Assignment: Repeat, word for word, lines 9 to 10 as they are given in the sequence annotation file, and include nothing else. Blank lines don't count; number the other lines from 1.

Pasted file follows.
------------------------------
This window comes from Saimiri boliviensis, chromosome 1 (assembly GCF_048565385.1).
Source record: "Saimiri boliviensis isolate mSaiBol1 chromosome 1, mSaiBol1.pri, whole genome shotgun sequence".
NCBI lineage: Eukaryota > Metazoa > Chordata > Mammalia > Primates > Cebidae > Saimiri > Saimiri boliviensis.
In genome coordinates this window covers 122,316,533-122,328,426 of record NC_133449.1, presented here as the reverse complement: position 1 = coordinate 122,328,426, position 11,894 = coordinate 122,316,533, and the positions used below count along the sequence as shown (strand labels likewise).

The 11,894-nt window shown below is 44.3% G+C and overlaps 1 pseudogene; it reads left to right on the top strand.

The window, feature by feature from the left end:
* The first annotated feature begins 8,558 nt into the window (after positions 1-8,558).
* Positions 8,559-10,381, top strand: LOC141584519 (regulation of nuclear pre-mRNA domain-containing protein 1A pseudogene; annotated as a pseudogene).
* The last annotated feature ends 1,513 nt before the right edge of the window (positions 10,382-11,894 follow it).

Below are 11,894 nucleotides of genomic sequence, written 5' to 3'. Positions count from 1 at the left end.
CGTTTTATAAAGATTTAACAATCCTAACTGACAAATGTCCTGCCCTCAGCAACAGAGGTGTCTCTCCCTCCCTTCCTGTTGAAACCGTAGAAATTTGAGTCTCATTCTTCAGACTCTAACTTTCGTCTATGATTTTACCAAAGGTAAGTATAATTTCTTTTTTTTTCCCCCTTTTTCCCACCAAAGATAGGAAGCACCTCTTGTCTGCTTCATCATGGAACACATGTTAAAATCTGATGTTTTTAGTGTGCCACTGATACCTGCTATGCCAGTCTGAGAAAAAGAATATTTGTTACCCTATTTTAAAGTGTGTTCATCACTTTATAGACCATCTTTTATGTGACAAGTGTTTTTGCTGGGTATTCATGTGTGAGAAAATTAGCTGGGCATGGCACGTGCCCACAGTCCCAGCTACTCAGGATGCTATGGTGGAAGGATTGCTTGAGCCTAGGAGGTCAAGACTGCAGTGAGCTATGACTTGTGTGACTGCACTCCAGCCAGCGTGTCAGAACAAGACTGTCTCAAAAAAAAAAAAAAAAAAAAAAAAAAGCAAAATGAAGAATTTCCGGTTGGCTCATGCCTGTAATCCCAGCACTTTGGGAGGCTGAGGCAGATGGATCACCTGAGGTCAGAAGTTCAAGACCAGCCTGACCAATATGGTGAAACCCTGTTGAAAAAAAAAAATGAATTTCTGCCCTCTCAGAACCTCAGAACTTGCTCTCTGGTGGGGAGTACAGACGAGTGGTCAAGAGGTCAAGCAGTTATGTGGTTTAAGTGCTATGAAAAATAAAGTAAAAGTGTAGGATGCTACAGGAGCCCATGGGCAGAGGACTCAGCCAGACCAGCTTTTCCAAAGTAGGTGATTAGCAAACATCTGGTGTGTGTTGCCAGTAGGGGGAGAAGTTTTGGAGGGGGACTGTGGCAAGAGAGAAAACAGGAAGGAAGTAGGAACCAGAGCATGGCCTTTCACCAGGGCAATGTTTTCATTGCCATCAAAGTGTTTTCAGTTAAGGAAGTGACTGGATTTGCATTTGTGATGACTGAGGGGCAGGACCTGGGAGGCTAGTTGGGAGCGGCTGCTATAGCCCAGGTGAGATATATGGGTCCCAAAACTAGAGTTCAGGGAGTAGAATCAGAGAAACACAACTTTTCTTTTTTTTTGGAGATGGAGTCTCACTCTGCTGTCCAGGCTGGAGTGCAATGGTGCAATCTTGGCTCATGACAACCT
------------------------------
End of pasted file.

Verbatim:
* The last annotated feature ends 1,513 nt before the right edge of the window (positions 10,382-11,894 follow it).

Below are 11,894 nucleotides of genomic sequence, written 5' to 3'. Positions count from 1 at the left end.